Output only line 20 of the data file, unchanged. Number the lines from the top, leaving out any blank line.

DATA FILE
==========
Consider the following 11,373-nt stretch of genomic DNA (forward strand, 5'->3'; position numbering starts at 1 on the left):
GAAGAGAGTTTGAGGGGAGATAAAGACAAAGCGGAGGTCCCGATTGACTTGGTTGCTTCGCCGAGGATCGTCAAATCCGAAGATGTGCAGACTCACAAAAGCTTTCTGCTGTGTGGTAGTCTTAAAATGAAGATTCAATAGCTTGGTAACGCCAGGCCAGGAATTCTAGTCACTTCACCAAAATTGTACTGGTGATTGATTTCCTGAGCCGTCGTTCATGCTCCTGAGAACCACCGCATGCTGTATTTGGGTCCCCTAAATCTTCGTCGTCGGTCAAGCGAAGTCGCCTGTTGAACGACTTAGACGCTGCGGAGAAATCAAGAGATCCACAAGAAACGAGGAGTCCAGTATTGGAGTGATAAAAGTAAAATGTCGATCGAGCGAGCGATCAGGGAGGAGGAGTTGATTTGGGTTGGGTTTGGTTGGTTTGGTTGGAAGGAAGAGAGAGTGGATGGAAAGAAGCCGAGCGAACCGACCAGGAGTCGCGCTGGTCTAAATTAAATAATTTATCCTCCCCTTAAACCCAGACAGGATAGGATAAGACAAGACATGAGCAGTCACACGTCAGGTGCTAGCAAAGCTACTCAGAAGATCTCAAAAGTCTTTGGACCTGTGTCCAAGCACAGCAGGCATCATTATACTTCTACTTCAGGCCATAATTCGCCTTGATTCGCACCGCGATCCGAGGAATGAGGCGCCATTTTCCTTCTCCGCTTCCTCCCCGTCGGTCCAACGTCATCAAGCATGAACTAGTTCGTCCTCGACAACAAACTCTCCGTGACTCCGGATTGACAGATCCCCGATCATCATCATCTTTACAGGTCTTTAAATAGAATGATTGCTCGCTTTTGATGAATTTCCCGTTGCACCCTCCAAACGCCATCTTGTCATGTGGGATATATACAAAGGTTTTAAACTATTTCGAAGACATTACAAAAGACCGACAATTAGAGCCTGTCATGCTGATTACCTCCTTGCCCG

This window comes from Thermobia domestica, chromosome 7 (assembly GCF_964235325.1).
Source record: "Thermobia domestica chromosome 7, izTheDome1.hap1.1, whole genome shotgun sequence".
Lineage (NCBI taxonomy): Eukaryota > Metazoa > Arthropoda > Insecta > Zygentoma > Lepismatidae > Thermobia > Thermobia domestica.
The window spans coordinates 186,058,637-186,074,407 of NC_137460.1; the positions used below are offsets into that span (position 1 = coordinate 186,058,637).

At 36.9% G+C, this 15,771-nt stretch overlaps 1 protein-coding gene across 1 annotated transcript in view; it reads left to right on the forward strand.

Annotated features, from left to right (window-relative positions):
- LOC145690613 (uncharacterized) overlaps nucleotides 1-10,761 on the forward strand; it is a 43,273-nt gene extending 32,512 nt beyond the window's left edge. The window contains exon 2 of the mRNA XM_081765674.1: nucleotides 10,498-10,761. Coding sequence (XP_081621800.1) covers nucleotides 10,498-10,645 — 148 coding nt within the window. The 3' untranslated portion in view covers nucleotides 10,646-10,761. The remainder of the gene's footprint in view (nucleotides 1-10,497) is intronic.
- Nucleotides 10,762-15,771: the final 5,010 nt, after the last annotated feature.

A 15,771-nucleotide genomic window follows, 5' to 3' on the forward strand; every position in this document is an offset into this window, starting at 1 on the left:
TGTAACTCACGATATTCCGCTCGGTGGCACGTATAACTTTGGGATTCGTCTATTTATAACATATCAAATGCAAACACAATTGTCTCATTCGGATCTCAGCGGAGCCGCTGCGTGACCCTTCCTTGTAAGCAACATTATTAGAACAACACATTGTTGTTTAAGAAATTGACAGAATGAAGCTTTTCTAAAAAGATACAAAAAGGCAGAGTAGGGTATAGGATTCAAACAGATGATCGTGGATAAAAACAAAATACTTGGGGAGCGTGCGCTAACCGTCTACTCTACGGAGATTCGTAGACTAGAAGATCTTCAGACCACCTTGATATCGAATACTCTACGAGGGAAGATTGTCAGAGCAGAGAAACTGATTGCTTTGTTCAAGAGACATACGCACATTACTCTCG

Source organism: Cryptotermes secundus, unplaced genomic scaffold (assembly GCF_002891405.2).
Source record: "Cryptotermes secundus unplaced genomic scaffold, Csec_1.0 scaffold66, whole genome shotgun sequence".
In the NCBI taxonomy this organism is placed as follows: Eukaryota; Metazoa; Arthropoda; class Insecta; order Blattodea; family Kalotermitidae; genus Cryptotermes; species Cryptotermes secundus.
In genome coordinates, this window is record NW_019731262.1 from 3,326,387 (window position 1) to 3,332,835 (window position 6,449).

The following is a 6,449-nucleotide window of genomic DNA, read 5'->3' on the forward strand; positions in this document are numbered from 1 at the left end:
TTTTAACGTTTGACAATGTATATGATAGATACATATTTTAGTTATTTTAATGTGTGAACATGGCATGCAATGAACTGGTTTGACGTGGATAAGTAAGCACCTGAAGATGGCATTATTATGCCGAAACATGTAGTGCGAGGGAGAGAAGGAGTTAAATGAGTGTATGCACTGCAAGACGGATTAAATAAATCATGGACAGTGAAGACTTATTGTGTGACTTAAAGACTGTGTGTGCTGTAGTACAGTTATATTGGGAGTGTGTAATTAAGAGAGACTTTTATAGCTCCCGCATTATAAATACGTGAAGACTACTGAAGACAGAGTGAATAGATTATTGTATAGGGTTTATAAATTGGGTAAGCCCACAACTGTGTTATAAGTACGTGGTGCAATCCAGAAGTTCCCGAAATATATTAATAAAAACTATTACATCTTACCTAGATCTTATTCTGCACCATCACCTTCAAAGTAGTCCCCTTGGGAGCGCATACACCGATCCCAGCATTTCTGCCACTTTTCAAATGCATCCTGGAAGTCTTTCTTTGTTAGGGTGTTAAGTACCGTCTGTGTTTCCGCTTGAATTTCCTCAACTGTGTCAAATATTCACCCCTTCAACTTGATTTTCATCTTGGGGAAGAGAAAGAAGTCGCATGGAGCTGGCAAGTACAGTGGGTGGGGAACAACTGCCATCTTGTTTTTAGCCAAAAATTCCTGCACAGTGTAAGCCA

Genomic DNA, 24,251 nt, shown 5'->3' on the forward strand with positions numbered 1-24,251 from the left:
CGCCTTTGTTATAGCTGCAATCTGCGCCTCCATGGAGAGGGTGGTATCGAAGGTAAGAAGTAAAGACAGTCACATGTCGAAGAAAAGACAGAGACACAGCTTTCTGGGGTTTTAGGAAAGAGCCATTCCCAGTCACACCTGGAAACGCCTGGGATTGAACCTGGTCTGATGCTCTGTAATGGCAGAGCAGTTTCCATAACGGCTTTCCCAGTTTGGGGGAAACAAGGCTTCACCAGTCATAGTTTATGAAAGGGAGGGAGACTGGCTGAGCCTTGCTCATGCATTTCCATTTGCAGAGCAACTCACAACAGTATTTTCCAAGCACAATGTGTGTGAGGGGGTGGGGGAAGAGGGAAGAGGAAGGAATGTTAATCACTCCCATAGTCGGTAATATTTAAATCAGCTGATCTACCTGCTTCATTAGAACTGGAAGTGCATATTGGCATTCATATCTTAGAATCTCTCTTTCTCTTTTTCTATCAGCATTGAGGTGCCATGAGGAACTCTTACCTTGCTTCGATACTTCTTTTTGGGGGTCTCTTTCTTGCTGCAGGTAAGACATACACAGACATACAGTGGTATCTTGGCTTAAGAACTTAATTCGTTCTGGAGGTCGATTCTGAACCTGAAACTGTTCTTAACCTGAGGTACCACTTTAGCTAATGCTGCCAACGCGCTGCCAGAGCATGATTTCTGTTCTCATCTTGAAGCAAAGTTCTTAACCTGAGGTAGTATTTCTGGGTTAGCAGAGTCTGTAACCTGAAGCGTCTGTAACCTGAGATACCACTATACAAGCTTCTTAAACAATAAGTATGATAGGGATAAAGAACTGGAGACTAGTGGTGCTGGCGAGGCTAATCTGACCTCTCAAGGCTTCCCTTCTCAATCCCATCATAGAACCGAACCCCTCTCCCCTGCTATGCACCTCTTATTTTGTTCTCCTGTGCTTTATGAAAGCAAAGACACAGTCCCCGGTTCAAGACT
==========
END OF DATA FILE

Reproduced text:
CGCCTTTGTTATAGCTGCAATCTGCGCCTCCATGGAGAGGGTGGTATCGAAGGTAAGAAGTAAAGACAGTCACATGTCGAAGAAAAGACAGAGACACAGCTTTCTGGGGTTTTAGGAAAGAGCCATTCCCAGTCACACCTGGAAACGCCTGGGATTGAACCTGGTCTGATGCTCTGTAATGGCAGAGCAGTTTCCATAACGGCTTTCCCAGTTTGGGGGAAACAAGGCTTCACCAGTCATAGTTTATGAAAGGGAGGGAGACTGGCTGAGCCTTGCTCATGCATTTCCATTTGCAGAGCAACTCACAACAGTATTTTCCAAGCACAATGTGTGTGAGGGGGTGGGGGAAGAGGGAAGAGGAAGGAATGTTAATCACTCCCATAGTCGGTAATATTTAAATCAGCTGATCTACCTGCTTCATTAGAACTGGAAGTGCATATTGGCATTCATATCTTAGAATCTCTCTTTCTCTTTTTCTATCAGCATTGAGGTGCCATGAGGAACTCTTACCTTGCTTCGATACTTCTTTTTGGGGGTCTCTTTCTTGCTGCAGGTAAGACATACACAGACATACAGTGGTATCTTGGCTTAAGAACTTAATTCGTTCTGGAGGTCGATTCTGAACCTGAAACTGTTCTTAACCTGAGGTACCACTTTAGCTAATGCTGCCAACGCGCTGCCAGAGCATGATTTCTGTTCTCATCTTGAAGCAAAGTTCTTAACCTGAGGTAGTATTTCTGGGTTAGCAGAGTCTGTAACCTGAAGCGTCTGTAACCTGAGATACCACTATACAAGCTTCTTAAACAATAAGTATGATAGGGATAAAGAACTGGAGACTAGTGGTGCTGGCGAGGCTAATCTGACCTCTCAAGGCTTCCCTTCTCAATCCCATCATAGAACCGAACCCCTCTCCCCTGCTATGCACCTCTTATTTTGTTCTCCTGTGCTTTATGAAAGCAAAGACACAGTCCCCGGTTCAAGACT